By Talia Davis
The parsha (weekly Torah portion) for this week, just after Simchat Torah, is Bereshit. Bereshit means "in the beginning" and it is the first word in the portion. Be sure to check out the video at the end of this article!
And here we go again. Some people like to say that all good things must come to an end but I beg to differ. Some of the best things in life just keep going around and around and around. It's a little bit like a merry-go-round, the Torah I mean. We keep cycling around and no matter how often you need to hop off and take a break, we will always be studying the Torah.
So we just finished Simchat Torah and we are dashing off to read the beginning of the Torah. If you celebrated Simchat Torah this year, you know that it is a mitzvah to dance and rejoice with the Torah. We dance and jump around with the Torah and then we read the last portion of Devarim (Deuteronomy) and the first few verses of Bereshit (Genesis). Now, the shabbis after Simchat Torah, we read the whole of parsha Bereshit.
It's a story most of us are familiar with. G-d creates the world in six days. How long were these six days? We are not sure. They could have each been a year long or a month or an hour. In fact, we celebrate Rosh Hashanah in the seventh month. Why is our "new year" celebrated in the seventh month of the year? It is because this is the anniversary of when human beings were created. Everything prior was the set up for this.
Regardless, there are six very distinct sections of creation. The first day is the separation between light and dark. Before this separation happened, though, what was there? Our human brains just can't conceive what it was before this. A rabbi once asked his class, "What was there before light and dark?" And proving yet again that kids give us the best answers, one kid yelled out, "It was clear." I like that theory.
Day two was full of creating and separating water and air, creating the sky. Day three we read that G-d placed the water beneath the sky, creating the land and sea, and the flora begins to sprout. On the fourth day, G-d begins to define days and years by creating and using the sun, moon, and stars. On day five we get the fishies in the sea and all manner of water creatures. Day six brings us animals of the earth as well as the creation of man and woman. Lastly, G-d endows the earth with more plants to enable the people and animals to eat. Finally, on the seventh day, G-d took a break, surveyed all the work, and decided this was a holy day. Thirty-three verses and our world has been created.
The next part deals with setting our stage for the stories to come. We learn that G-d sent a big rain down to earth to moisturize the land and fill the wells. Then the parsha tells us about the infamous trees: the Tree of Life and the Tree of Knowledge. Here we learn G-d's instructions to Adam and Chava. (Chava is known as Eve, but we shall call her Chava. In Hebrew, Chava means life-giver whereas Eve was chosen as her English name because it stems from the word "evil," referring to the Christian concept of Original Sin . . . which is not a Jewish theme.) They can eat of any tree except the one ‘over there.'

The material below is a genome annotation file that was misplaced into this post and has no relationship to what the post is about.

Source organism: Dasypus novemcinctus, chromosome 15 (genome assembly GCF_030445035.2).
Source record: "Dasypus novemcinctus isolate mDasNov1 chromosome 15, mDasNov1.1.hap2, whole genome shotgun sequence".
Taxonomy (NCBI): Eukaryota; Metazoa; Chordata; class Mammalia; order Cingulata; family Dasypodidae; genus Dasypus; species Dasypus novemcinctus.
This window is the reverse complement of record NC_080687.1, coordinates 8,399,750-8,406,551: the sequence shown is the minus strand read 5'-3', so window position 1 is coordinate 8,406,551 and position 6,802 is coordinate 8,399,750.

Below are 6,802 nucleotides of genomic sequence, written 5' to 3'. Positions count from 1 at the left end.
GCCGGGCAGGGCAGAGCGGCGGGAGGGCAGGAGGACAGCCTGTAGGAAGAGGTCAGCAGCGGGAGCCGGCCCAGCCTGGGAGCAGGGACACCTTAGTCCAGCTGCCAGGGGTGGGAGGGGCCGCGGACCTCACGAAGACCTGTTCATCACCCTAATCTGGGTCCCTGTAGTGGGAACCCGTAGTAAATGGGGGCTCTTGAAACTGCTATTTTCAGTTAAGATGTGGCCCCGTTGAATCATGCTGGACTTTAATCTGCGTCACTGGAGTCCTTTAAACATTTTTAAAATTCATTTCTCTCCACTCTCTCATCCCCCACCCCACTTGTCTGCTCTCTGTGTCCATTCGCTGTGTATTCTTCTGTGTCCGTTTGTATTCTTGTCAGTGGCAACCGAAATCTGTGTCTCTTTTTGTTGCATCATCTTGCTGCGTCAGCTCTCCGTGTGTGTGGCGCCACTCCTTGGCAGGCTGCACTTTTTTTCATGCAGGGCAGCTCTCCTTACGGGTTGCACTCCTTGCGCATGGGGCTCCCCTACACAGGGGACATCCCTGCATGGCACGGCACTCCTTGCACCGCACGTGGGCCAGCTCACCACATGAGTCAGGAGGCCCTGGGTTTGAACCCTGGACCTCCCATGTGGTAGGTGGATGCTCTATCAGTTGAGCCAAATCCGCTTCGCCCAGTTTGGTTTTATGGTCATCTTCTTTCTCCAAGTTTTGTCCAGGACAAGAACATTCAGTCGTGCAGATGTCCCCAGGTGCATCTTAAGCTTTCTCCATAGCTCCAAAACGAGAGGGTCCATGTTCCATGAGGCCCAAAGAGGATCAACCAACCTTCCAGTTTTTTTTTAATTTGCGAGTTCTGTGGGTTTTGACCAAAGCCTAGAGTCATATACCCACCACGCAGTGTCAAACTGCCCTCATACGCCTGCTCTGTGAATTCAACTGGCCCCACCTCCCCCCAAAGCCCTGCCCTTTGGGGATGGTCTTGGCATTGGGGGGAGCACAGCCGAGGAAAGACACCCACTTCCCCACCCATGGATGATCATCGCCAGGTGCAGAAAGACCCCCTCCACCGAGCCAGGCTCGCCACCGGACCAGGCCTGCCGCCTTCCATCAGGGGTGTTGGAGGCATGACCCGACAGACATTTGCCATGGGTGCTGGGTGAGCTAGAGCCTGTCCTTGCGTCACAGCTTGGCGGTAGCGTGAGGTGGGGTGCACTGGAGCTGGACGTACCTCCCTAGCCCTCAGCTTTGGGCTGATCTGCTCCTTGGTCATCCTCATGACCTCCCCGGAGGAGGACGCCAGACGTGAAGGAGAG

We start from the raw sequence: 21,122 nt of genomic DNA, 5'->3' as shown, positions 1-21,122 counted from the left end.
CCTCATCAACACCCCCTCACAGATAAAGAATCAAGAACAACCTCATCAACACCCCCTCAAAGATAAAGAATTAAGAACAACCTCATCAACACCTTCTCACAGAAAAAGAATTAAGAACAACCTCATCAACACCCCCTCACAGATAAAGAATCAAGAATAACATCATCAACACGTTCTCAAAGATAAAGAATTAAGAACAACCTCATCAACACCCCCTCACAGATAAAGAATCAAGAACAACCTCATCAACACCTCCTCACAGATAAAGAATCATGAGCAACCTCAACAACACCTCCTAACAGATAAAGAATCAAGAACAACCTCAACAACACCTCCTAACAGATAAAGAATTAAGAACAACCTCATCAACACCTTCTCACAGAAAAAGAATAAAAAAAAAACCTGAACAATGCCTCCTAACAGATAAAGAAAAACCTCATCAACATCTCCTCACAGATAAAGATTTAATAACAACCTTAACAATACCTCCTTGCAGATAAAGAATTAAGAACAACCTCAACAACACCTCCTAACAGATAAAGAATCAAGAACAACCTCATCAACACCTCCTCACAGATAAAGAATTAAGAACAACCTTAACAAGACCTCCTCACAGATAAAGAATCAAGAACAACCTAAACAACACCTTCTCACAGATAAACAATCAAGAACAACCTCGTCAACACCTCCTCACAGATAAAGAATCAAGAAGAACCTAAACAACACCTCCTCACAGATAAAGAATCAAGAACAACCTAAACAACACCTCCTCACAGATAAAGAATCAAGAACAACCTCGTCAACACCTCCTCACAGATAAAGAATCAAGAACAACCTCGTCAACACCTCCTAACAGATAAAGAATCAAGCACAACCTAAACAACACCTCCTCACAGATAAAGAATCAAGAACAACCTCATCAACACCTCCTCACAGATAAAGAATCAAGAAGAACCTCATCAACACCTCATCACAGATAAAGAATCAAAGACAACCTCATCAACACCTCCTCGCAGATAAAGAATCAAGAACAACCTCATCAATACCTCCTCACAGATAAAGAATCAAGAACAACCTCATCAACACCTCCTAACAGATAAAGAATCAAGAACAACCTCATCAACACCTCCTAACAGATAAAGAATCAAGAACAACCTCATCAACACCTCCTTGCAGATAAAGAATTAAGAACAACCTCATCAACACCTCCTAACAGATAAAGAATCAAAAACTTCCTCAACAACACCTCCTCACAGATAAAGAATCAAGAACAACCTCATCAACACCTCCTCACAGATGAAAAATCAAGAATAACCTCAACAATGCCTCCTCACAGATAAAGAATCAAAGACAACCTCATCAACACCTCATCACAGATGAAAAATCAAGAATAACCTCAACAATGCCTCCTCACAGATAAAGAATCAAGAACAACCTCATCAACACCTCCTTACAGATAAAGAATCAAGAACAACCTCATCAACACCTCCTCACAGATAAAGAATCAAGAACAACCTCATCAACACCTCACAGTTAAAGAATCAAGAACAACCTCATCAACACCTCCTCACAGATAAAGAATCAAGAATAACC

Of course the temptation is intense and there are evil forces in Gan Eden (the Garden of Eden). A serpent comes and encourages Chava to eat of this tree that is forbidden. She succumbs to these forces and encourages Adam to as well. Once they have eaten of the tree, they realize that they are naked and run for cover. G-d knows of their acts and is, shall we say, not thrilled. As punishment, Adam and Chava were to leave Gan Eden forever. Adam would have to work hard for his food, tilling the earth, and Chava would experience the pain of childbirth. As for the serpent, he lost his limbs and was forever doomed to slither through the dirt. As Adam and Chava left the garden, there was an angel, a cheruvim, standing at the gate with a fiery sword.
Those are the first three chapters of Bereshit. I would like to note here that I am purposely not going into detail or too much of the rabbi's interpretations. This being such an important parsha and being the very first parsha of our written and oral traditions, there are commentaries upon commentaries written about this section of the parsha. Many deal with the Jewish mystical aspect of this parsha. Perhaps we can delve into that at another time.
However, our story does not end here. The parsha continues with Adam and Chava's children, Cain and Abel. Cain and Abel became a farmer and a shepherd. Both Cain and Abel brought an offering to G-d, of which G-d acknowledged Abel's but not Cain's. This distressed Cain and despite G-d's warnings that even with free will, he had to behave righteously, Cain killed his brother Abel in his field. When G-d asked Cain where Abel was, Cain replied, "I do not know. Am I my brother's keeper?" G-d, then furious with Cain, cursed him to be a failure as a farmer and wander the land. Cain then complained again to G-d that the punishment was too much and G-d marked Cain. G-d promised to punish anyone who killed Cain and so Cain left and settled in a new land.